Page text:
I was very interested to see who made the Man Booker Longlist published on July 25th because it’s the first year that American novelists could enter the ring. There had been much concern that the prize would be be hijacked by the American literary giants and leave British, Irish and Commonwealth authors for dust. A quick perusal of the list revealed that Britain has the strongest representation with six authors, including the Indian born Neel Mukherjee, with one Australian(Richard Flanagan) and the very brilliant Irish author Niall Williams who has published no fewer than nine novels.
Both Ireland and America can lay claim to Joseph O’Neill who is a hotly tipped contender for this year’s prize with his upcoming novel “The Dog,”published in September. When I read “Netherland” back in 2008 I was blown away by this writer who is incapable of writing a boring sentence and by the story of family, identity and politics cleverly crafted by O’Neill. When I saw his handsome face beaming from a page in Vogue and read the accompanying piece about his apartment in the Chelsea hotel and his very glamourous lifestyle it is safe to say reader that I was smitten. I brought his name to the attention of the literary committee of Listowel Writer’s Week that year to have it included in the contenders for the Kerry Group Fiction Prize. There was some debate on whether he was Irish and therefore eligible to be considered.
As a great lover of Fiction and no stranger to embellishment and with sheer brass neck I solved all dispute by declaring him to be a second cousin from a very tangled West Cork ancestry. The debate was solved and Joseph O’Neill flew to Ireland that year and collected the Kerry Group Fiction Prize for “Netherland.”
The Listowel Arms was rocking that night with opening night festival celebrations and like all great liars I trawled the bar area in search of the great Joseph so I could fill him in on our fake ancestral lineage. Unfortunately one of the committee was with him and with great Kerry theatricality introduced Joseph to his cousin Anne.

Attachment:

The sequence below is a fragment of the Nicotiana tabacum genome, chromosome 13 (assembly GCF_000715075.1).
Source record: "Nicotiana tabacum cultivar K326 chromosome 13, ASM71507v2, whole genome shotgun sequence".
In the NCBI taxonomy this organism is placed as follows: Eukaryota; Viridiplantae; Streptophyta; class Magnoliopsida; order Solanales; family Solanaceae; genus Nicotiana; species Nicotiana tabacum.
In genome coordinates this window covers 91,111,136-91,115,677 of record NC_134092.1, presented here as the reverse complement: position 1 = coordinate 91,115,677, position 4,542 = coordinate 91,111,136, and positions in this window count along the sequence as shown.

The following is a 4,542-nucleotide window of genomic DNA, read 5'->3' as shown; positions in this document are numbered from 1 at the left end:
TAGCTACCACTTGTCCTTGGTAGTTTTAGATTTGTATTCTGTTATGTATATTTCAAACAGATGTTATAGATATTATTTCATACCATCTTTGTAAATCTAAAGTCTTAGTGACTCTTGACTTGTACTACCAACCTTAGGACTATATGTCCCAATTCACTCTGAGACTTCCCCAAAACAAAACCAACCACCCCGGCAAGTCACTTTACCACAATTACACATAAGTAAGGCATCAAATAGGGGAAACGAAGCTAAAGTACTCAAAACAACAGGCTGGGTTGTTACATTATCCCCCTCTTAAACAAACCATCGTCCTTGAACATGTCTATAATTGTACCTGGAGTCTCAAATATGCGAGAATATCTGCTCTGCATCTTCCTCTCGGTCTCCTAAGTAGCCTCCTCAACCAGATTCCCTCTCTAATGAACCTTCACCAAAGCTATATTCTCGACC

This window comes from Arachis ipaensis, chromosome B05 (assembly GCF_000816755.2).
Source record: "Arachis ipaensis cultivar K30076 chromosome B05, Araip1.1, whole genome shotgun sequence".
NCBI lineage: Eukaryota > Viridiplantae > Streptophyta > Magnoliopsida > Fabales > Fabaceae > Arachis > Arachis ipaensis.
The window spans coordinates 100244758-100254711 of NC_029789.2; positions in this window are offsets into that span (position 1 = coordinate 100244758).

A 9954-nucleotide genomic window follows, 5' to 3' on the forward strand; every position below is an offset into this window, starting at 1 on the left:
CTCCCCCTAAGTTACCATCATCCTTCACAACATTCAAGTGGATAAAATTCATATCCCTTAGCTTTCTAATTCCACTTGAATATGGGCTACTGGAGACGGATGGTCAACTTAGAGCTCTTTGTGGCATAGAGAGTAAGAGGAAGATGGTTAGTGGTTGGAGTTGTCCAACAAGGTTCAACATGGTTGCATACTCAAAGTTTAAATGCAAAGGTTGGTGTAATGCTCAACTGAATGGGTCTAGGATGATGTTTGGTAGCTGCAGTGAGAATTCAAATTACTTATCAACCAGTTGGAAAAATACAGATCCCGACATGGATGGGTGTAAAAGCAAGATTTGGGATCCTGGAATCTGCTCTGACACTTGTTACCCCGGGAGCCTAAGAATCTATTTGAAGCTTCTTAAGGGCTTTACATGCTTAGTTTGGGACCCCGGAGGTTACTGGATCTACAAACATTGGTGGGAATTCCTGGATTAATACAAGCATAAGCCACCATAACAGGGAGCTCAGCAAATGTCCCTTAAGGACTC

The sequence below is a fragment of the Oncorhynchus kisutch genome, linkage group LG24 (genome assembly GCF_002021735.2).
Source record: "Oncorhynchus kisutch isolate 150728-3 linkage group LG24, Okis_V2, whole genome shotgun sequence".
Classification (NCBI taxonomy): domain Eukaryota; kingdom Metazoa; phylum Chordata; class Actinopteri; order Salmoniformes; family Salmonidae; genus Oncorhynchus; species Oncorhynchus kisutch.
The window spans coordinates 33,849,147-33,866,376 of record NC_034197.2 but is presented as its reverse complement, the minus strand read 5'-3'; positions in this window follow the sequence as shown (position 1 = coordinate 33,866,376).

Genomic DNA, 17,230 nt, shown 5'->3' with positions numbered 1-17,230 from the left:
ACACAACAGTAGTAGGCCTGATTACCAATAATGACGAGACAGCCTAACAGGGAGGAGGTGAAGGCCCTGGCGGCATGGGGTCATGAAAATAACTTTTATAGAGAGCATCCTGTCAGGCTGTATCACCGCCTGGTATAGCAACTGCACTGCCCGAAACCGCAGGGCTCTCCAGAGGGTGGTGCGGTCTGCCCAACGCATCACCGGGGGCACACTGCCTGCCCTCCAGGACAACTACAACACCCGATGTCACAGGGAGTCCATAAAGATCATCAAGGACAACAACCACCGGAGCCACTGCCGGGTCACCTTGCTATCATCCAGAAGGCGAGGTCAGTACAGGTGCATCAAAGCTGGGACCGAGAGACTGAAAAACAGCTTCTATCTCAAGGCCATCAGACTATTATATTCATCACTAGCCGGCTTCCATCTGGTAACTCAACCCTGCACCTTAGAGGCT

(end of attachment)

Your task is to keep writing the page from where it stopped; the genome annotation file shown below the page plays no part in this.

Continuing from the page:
I was in an advanced state of exhaustion at that stage having had an extremely late night the previous night with a friend from London who had travelled to Listowel for the festival and like myself had a great ability to quaff vino and avoid bed.(Marella, you know who you are)
The great novelist ran with the plot, greeted me with a familial hug and even asked about the mythical Cork uncle. At that point a crowd had gathered, buoyed by the emotional story of the long lost cousin’s meeting. With the usual mass hysteria we were declared to be the image of each other, very alike around the eyes, another lady declared that we were like sister and brother. On the night in question my eyes were afflicted with an exhaustive stare which bore no resemblance to the novelist’s intelligent peepers.We had a drink outside with a few of my crew, a photo was taken, literature was discussed, I might even have sung Leonard Cohen’s “Chelsea Hotel” really badly for him. It was a family affair. O’Neill for the Booker 2014 !
On holidays in France last month I noticed a flurry of activity in the lobby of our hotel in Juan Les Pins. Red carpet was being rolled out the door and young women clad in designer clobber clicked around the foyer in vertiginous heels having animated discussions in their iPhones and clutching clipboards. I immediately sniffed a party of the private variety and the antithesis of the events I attended in Rathmines in the mid eighties where groups of students sat on bedsit floors puffing ciggies and watching their harp stash.